Outing Critique: Did this as a two
night trip, starting at sunset Friday and hiking out noon Sunday.
Worked great as a first of the season backpacking trip, as well as
an introduction to backpacking for two of our companions. First
night we hiked to the base of the first steep climb and made camp an
appropriate distance off the trail. Second day started with that
climb, then a very pleasant mostly level hike along the ridge. This
track lacks great vistas, but otherwise has some interesting
passages through the old coal mine(s?) area. Second night spent
north of the resevoir.
Outing Critique: The primary
reason for this critique is to report that the blazing around
the lost pond is now complete and easy to follow, as is the
"sharp right turn" the previous reviewer missed, as long as you
understand traditional trail markings (two blazes, one above the
other, with the upper one on the right means "turn right"). I
don't doubt this is a recent addition; I did this hike not too
long ago and had the exact same problem. Yay for trail
Outing Critique: A beautiful hike on
a beautiful day! The bluebells were astounding along the river.
Just SO many! The trail intersections are all well marked. Do not
ignore traditional blaze turn signals (for new hikers: one blaze
above another, turn in the direction the upper blaze is on), or you
will miss the turn where the yellow trail cuts away from the river.
A very clearly defined trail continues straight beyond that point,
just after a stream crossing, but turning right is the right thing
to do there. Just follow the blazes!
Outing Critique: Just completed this
hike a few days ago, I also did it in 2 days/1 night, although when
I set out I had planned on 3 days / 2 nights - but decided to push
harder with some nasty weather moving in. Grindstone Campground was
closed so I parked in the small lot right across from the Mt Rogers
Trail Head. My vehicle was fine when I came back, but this parking
area is very close to the road so be wary. Most of the elevation
gain is experienced in the first few miles, and the views after
about 4 or 5 miles are well worth it. I would classify this as an
easy to moderate hike. The ponies were very cool, and it was very
Outing Critique: I hiked this on a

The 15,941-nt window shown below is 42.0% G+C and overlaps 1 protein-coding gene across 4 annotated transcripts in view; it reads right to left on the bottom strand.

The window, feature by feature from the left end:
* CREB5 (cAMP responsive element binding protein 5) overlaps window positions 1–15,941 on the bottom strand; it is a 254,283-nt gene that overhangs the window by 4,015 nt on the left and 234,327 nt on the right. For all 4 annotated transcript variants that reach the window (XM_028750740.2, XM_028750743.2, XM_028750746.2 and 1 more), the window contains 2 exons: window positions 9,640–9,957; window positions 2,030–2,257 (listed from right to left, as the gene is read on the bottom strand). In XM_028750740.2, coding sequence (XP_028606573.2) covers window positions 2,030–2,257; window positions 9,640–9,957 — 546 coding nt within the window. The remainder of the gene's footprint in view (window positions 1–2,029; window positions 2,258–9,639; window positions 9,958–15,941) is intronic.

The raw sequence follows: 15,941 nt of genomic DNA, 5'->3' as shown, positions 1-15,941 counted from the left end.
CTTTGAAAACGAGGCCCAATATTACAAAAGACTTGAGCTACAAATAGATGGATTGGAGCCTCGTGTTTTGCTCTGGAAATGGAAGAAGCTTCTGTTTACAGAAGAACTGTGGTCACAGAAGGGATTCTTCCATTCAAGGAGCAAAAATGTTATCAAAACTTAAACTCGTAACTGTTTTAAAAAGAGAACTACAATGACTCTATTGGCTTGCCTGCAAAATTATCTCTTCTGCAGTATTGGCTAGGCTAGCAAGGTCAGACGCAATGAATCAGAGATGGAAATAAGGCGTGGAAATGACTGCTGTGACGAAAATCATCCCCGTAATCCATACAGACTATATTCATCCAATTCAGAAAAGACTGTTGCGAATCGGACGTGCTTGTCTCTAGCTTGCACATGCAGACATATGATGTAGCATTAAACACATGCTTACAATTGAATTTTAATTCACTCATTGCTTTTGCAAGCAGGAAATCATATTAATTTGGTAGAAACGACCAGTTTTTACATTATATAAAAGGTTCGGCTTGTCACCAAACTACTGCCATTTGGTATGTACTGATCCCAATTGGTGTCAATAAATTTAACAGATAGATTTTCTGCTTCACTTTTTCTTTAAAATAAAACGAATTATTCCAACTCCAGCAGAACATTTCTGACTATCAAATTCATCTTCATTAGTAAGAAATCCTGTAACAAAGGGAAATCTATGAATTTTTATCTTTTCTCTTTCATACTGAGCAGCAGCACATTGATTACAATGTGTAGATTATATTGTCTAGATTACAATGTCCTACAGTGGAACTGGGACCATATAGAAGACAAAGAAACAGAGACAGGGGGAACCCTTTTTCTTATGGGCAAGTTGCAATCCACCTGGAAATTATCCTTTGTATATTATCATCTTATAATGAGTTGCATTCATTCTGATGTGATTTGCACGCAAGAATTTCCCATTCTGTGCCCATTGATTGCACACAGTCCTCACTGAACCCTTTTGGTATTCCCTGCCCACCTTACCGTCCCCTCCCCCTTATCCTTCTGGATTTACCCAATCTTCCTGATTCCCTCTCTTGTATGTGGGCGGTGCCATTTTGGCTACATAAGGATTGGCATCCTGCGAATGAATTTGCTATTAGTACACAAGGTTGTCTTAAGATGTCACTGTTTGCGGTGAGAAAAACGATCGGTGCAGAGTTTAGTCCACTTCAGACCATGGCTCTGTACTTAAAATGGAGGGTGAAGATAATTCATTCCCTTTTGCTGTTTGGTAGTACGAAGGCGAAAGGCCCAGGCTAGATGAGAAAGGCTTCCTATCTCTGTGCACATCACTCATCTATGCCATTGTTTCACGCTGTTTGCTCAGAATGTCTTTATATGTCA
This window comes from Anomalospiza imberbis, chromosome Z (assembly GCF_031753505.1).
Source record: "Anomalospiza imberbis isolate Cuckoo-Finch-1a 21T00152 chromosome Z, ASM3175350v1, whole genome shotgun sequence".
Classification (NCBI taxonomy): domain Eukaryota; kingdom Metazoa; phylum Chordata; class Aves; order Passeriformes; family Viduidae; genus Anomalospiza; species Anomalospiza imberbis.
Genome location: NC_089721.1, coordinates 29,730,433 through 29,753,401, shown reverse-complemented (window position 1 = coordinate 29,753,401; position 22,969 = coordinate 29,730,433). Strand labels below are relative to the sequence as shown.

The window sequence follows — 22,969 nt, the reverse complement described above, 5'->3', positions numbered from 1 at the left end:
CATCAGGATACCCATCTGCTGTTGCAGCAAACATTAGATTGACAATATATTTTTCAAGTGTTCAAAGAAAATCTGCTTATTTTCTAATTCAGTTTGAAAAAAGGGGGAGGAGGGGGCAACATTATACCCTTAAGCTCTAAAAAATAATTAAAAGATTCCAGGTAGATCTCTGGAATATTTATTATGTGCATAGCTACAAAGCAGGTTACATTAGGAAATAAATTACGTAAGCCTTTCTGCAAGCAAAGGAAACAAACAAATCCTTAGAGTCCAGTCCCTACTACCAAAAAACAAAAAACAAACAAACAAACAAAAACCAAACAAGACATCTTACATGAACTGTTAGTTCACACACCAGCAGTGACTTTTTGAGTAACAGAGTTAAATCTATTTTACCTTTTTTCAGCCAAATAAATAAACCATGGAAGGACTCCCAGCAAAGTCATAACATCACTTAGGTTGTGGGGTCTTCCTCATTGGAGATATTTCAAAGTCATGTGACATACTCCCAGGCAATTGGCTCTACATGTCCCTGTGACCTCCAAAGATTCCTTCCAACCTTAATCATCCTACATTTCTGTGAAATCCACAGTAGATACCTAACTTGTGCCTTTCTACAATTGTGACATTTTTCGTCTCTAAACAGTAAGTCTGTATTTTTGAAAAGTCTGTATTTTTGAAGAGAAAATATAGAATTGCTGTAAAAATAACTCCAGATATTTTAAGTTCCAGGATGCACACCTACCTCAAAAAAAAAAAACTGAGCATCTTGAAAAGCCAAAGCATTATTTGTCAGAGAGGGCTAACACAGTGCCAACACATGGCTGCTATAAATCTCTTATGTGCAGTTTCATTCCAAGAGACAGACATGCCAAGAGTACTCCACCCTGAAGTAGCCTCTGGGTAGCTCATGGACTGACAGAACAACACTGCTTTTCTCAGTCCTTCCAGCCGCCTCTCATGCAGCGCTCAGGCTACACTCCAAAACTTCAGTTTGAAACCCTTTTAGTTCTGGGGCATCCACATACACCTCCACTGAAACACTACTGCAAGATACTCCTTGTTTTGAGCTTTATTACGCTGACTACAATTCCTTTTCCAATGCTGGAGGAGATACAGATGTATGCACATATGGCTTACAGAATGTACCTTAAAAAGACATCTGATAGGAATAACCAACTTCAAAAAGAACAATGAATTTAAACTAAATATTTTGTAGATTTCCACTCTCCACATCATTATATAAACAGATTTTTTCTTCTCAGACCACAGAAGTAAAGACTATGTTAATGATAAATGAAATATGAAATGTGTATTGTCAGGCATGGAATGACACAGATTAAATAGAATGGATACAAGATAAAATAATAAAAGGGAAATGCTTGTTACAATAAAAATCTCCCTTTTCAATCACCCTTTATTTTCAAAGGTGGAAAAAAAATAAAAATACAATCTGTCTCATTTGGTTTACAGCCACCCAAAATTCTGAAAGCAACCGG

Friday in late September and had the park virtually to myself. I
enjoyed the multiple overlooks and did some rock scrambling on
Chimney Rock. I accidentally took a wrong turn and added a two mile
down and back to Camp Airy (the trail is not on the Park Service
Outing Critique: I hiked the Riprap trail clockwise starting at the
Riprap trailhead. I opted to do the ďboringĒ AT part first and work
up a sweat before hitting the swimming hole. The AT lived up to
expectations with only one slight overlook providing a preview of
the mountain that would need to be climbed at the end of the hike.
The Wildcat Ridge Trail was an easy descent into the hollow and had
a few overlooks. The last mile follows a small stream until the
junction with the Riprap trail. From there the last 3ish miles were
all uphill, although there was only one steep section.
Outing Critique: I attempted this hike with my husband and his aunt. She hasn't done a lot of backpacking, especially recently, so we thought the relatively low and flexible mileage on this one would make it a good choice. However, the first section of the trail (up until you reach hemlock road for the first time) has clearly not been maintained for many years. There were countless downed trees across the trail and areas where we had to search for blazes when the trail seemed to just disappear. That section, plus the steep descent on rocks covered with slippery fallen leaves once we reached the Tuscarora trail, put us so far behind schedule (despite having very generous time allowances) that we ended up camping at the shelter on the Tuscarora. It was a great shelter, with a fantastic fireplace that kept us warm in the chilly night & morning air, water source, and nearby privy. On day 2 we had way too much ground of unknown quality to cover so we decided to follow the Perry & Twig trails to hemlock road, then just walk on the road back to the car. Overall it was disappointing, but I would attempt it again, bypassing the initial section by walking on hemlock road to reach the Tuscarora trail. Seems like it would be a nice hike if we could have completed it, so my ranking might be unfairly low..